An introduction to Time Lapse

Time lapse photography or time-lapse filmmaking works by a single image or frame being taken at intervals, ranging usually from seconds to hours in order to capture a process which usually takes a good deal of time to occur, but for which the photographer or filmmaker wants to display in its entirety but at a speed far more rapid than the rate at which the event or process has actually taken place. When all the images needed have been captured. these individual frames are edited or sequenced together at around 25-frames-per-second, to produce a time lapse sequence or film.

Even amateur photographers or filmmakers can try this, usually by connecting their camera to an interval meter which instructs the camera to take individual frames at pre-set intervals.

This is fine for very short period time lapse work, where the camera can be physically checked and is kept indoors or, if outdoors, is operating in dry and relatively warm conditions.

However, long-period time lapse work or time lapse work in extreme locations needs a much more professional approach. Specialists in long period time lapse can leave their cameras to operate for weeks, months or years. They achieve this in the following ways:

Firstly, they mount their cameras in specially designed housings, which contain heating, cooling, and air conditioning systems, which keep equipment operating to the optimum, in carefully controlled conditions.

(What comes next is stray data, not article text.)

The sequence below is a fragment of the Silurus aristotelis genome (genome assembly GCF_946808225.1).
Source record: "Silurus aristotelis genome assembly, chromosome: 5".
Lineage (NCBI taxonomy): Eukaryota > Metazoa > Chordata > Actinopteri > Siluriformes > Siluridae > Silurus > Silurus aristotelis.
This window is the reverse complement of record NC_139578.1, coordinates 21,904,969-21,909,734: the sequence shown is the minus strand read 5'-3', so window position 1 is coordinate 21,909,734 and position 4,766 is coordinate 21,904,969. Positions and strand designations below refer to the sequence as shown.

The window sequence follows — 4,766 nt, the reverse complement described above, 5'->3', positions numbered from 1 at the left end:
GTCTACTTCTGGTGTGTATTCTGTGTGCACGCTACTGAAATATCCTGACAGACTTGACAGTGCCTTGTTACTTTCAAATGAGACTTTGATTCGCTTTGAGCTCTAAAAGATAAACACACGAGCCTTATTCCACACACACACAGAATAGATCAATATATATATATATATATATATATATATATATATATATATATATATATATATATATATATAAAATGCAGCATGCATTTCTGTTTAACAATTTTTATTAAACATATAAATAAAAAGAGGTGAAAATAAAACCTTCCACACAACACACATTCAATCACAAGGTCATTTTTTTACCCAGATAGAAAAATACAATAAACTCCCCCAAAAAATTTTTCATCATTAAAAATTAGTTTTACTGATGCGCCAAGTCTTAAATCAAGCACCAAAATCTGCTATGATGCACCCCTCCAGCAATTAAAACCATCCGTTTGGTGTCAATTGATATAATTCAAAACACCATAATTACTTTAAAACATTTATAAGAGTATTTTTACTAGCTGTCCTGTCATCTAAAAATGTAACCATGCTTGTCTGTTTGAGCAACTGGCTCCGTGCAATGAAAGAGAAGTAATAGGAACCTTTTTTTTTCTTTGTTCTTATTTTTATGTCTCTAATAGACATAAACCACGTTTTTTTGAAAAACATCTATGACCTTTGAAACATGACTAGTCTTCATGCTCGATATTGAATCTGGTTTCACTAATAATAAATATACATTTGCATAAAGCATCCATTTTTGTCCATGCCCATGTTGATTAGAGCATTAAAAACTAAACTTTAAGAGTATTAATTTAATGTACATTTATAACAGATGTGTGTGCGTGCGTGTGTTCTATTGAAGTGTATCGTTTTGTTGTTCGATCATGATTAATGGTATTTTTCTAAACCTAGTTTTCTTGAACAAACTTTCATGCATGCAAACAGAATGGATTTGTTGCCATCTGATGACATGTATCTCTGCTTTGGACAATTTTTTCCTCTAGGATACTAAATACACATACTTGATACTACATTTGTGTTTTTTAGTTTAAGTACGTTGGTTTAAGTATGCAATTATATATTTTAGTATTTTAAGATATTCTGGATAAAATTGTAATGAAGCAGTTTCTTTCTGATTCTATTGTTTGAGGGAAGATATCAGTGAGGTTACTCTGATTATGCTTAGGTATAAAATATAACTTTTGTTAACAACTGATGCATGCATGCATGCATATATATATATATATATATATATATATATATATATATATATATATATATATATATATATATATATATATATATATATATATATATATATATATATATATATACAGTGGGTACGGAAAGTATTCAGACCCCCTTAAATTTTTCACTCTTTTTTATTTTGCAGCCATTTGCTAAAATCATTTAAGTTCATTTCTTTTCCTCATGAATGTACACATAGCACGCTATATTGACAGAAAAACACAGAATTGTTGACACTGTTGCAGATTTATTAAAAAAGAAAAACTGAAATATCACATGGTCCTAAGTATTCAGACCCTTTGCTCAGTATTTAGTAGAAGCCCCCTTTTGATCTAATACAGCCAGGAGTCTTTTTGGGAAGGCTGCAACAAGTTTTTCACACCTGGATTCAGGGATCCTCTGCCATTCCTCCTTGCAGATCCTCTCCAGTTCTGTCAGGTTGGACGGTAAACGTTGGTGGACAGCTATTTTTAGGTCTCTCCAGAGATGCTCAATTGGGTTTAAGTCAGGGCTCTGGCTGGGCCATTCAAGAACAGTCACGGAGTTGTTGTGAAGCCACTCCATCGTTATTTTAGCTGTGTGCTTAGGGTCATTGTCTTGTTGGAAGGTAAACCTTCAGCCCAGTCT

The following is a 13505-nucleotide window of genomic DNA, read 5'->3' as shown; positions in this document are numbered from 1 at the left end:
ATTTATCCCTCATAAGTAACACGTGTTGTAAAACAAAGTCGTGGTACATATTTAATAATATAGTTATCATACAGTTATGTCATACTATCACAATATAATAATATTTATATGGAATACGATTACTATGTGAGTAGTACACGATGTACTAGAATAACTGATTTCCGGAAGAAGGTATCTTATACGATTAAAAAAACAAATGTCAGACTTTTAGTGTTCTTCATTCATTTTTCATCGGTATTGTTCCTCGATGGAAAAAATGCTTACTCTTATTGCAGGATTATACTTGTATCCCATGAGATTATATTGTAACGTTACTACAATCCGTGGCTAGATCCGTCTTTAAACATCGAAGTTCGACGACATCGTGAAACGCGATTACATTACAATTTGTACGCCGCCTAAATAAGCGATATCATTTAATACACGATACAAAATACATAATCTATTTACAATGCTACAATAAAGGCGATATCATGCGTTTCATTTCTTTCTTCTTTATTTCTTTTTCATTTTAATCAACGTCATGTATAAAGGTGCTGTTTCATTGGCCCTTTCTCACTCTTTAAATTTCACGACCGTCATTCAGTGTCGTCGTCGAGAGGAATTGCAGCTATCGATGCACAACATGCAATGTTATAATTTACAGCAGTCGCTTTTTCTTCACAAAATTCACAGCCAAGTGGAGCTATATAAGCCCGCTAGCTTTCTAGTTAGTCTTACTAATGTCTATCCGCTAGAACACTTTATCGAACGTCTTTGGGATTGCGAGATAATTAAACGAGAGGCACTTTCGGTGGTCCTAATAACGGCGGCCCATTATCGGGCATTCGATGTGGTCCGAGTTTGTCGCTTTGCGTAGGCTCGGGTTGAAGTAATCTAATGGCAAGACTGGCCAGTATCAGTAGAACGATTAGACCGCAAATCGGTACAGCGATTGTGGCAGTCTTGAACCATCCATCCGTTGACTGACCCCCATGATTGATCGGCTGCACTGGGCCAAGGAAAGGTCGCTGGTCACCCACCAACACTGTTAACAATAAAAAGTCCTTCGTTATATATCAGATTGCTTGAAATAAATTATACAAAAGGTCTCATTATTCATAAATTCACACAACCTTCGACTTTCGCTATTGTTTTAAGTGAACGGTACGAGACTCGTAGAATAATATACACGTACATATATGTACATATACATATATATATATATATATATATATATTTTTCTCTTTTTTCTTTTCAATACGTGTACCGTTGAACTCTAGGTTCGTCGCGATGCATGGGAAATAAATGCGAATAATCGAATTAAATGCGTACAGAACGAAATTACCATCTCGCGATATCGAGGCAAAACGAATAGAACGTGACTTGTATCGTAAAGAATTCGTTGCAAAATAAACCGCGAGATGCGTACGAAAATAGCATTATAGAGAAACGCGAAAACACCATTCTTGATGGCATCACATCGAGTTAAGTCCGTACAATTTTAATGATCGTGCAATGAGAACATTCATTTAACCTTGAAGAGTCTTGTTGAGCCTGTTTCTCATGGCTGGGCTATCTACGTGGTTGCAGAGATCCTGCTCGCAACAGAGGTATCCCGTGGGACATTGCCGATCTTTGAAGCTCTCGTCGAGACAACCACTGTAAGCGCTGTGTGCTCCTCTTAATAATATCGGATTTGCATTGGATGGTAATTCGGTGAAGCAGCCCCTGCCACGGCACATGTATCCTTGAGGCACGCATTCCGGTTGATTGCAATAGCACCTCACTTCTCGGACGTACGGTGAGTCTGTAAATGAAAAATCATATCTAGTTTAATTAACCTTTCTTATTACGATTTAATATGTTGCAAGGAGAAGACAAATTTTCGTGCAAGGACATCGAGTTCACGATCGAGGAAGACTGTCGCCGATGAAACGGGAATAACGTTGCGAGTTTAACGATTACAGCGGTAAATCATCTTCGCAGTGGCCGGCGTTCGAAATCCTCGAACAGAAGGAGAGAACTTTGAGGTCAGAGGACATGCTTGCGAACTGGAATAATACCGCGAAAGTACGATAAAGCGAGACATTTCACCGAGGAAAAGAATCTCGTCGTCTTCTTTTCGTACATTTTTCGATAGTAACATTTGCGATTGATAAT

Next, they connect their cameras to more complex control mechanisms, which not only control the camera’s operation but also allow considerable amounts of data to be managed. In addition, these control systems and the cameras themselves are usually remotely managed by networking them, in order that they can be controlled remotely and data can be transferred and backed up. Also, these systems often need to be powered in specialist ways too, such as through solar paneling or wind turbine systems.

Such specialist companies usually work for a variety of clients. Broadcasters or media production companies who wish to incorporate time lapses into their programs or works may employ them.
Construction companies may also use their services in order to record a building or construction project for training or quality purposes or to inform of ‘process’ and/or for promotional purposes.

Promotional companies may also employ such specialists in order to record a particular even or occasion.

Because such specialists network their systems and upload all the images collected, they can also offer clients special access (via the web) to the ‘live’ frames being recorded, in order that clients can monitor a job themselves. Clients may want to do this for a variety of reasons. For example, surveyors, architects, stakeholders, colleagues etc can view projects from anywhere in the world, or access can be given to the public to promote a build, or to sell a product or service. Access is provided by some, on Smartphones too, via ‘apps’.

So, as well as time-lapsing, these specialist companies, at the same time, can offer all sorts of imaging services. The cameras can even be used for 24/7 security monitoring. and in a way that is better than normal CCTV, as the images they provide are usually in HD (High Definition) and can be digitally zoomed into to show great detail of a particular aspect of a project.